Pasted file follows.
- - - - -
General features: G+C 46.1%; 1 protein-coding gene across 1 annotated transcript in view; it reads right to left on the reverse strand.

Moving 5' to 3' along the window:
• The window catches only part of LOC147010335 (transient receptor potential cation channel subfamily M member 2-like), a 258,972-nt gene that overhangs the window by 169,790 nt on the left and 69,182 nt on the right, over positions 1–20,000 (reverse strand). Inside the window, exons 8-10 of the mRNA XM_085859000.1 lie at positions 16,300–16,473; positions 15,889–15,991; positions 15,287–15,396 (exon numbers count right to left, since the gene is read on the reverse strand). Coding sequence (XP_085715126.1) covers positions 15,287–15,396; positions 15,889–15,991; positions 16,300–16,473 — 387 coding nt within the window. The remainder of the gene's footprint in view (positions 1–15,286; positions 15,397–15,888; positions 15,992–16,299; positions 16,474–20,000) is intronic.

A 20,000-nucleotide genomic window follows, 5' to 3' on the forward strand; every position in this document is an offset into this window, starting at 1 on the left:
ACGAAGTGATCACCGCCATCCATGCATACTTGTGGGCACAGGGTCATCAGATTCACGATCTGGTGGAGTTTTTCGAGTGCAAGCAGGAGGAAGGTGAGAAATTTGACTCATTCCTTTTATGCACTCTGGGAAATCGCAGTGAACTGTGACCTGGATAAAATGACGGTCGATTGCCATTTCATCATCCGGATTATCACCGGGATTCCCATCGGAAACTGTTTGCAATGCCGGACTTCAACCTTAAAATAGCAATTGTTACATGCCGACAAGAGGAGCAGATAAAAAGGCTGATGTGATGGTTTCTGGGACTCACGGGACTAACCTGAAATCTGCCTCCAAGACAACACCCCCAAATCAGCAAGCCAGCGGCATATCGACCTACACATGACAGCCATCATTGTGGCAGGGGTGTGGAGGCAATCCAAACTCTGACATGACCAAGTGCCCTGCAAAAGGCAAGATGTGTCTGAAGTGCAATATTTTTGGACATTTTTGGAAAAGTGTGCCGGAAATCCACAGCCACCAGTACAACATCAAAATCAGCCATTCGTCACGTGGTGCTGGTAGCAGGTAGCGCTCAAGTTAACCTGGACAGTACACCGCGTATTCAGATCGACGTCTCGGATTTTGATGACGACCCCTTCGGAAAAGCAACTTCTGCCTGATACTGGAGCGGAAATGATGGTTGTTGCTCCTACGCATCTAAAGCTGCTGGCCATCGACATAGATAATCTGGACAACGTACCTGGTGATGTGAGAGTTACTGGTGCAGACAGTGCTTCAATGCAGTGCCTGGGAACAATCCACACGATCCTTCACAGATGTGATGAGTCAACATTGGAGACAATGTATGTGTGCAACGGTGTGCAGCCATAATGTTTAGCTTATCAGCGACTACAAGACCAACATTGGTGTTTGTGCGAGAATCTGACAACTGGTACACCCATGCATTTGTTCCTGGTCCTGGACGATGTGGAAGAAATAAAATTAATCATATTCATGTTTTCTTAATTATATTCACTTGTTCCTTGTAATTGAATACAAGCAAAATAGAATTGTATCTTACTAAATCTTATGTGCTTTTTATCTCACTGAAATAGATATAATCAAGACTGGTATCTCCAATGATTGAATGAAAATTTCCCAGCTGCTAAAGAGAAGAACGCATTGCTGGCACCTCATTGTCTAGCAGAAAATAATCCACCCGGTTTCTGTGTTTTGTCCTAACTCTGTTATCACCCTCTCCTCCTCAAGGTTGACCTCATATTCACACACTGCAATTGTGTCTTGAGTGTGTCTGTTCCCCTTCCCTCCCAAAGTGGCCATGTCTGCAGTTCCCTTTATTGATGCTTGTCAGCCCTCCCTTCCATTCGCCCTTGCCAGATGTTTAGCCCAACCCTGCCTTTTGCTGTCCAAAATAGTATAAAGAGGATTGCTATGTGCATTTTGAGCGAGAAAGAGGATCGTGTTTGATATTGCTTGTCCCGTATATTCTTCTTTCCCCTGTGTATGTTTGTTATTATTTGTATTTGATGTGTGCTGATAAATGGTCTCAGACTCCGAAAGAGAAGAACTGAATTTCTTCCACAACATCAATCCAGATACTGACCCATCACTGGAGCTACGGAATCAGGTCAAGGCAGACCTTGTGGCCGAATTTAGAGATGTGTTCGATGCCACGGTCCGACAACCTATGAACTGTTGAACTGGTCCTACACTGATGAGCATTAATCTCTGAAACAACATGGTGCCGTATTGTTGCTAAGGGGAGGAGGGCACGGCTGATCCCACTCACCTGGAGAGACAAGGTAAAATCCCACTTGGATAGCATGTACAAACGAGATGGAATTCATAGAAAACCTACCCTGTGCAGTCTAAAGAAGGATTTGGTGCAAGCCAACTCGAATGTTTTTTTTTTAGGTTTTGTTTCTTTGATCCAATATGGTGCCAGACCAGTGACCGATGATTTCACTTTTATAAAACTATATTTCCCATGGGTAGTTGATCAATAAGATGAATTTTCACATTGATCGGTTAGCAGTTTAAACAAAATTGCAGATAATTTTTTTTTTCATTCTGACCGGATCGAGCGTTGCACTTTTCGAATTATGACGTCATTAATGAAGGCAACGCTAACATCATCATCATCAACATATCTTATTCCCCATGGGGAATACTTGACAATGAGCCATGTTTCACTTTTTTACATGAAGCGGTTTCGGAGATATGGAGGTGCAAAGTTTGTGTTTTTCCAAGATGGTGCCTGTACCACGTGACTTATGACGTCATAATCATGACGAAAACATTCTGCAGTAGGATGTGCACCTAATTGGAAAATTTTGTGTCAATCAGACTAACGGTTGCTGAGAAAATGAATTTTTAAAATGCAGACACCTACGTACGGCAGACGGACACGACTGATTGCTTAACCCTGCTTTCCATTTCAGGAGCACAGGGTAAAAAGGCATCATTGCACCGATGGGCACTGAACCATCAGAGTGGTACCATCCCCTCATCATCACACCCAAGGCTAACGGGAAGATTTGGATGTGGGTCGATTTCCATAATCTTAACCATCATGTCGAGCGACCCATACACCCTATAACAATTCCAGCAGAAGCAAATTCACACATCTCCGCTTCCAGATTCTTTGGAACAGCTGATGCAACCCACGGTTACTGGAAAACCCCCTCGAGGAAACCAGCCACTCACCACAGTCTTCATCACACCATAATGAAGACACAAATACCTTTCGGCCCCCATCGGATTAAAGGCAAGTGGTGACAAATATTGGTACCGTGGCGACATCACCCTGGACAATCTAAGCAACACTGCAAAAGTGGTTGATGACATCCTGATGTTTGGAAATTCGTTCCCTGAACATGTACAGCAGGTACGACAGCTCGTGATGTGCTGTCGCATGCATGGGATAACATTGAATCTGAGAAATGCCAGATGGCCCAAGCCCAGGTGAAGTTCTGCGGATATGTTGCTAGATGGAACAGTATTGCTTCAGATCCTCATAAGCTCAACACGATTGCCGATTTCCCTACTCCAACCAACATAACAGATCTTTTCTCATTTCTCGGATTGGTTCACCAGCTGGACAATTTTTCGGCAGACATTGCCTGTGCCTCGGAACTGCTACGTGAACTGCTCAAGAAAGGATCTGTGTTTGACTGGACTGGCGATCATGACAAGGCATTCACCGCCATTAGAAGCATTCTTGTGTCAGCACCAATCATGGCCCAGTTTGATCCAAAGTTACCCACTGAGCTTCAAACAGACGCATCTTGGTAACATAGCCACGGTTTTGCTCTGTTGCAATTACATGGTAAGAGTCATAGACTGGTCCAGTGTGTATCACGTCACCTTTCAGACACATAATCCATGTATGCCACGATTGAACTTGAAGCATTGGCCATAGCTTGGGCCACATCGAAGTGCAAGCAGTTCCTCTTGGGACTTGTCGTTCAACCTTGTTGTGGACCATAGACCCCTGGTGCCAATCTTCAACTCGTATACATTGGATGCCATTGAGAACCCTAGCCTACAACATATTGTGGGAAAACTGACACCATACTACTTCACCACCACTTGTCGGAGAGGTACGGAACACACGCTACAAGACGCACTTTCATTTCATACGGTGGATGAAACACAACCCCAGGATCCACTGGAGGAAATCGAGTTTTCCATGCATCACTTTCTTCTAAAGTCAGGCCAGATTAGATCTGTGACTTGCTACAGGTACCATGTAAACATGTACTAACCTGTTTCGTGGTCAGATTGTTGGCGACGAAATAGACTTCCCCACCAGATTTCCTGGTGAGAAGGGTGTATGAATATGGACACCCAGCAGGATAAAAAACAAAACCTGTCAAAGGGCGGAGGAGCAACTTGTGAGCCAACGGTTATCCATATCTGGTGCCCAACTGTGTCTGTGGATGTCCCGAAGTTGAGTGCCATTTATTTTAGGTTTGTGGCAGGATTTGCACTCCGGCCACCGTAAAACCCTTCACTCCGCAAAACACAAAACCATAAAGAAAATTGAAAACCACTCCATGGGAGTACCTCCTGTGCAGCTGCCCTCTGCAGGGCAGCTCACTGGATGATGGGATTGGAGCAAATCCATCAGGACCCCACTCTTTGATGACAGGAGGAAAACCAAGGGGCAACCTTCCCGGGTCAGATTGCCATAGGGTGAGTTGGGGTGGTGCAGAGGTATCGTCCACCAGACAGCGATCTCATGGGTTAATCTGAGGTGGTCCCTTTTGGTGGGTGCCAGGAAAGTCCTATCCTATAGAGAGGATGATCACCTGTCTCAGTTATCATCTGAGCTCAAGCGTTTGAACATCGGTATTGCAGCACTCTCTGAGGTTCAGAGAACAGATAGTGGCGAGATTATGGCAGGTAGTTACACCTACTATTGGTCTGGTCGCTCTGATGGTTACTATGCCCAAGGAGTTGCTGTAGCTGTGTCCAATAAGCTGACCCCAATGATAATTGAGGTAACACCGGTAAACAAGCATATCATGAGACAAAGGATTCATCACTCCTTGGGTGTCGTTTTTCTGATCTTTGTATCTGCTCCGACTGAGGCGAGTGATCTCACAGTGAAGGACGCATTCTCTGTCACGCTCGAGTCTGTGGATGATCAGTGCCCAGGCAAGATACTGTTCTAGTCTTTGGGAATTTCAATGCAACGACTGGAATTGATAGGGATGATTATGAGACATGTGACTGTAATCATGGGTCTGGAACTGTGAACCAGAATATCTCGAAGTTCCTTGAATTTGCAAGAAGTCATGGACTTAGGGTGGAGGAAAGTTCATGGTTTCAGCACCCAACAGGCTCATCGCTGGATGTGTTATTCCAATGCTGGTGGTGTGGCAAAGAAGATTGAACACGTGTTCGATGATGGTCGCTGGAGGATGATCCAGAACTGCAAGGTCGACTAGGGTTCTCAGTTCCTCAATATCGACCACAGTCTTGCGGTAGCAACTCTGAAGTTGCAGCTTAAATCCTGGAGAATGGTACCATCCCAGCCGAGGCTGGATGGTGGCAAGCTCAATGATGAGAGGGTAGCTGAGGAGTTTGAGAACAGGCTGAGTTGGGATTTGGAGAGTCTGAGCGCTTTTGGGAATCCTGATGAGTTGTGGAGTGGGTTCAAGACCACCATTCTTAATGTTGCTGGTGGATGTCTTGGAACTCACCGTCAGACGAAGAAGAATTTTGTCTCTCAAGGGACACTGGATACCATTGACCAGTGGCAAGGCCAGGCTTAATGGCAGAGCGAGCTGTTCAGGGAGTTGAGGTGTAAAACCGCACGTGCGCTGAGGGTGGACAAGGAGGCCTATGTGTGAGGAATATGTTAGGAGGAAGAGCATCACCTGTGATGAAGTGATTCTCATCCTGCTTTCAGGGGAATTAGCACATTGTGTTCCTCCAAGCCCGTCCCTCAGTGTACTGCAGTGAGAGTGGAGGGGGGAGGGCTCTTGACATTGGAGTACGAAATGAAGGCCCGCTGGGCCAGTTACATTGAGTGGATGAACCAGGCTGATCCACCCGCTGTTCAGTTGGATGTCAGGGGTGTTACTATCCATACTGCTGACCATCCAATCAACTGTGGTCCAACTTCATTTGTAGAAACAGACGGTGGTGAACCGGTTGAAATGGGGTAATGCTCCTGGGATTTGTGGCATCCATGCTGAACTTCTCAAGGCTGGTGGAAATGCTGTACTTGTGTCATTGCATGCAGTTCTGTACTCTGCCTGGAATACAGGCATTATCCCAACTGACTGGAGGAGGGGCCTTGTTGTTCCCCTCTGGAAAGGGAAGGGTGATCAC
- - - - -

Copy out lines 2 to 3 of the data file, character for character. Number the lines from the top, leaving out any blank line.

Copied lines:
Moving 5' to 3' along the window:
• The window catches only part of LOC147010335 (transient receptor potential cation channel subfamily M member 2-like), a 258,972-nt gene that overhangs the window by 169,790 nt on the left and 69,182 nt on the right, over positions 1–20,000 (reverse strand). Inside the window, exons 8-10 of the mRNA XM_085859000.1 lie at positions 16,300–16,473; positions 15,889–15,991; positions 15,287–15,396 (exon numbers count right to left, since the gene is read on the reverse strand). Coding sequence (XP_085715126.1) covers positions 15,287–15,396; positions 15,889–15,991; positions 16,300–16,473 — 387 coding nt within the window. The remainder of the gene's footprint in view (positions 1–15,286; positions 15,397–15,888; positions 15,992–16,299; positions 16,474–20,000) is intronic.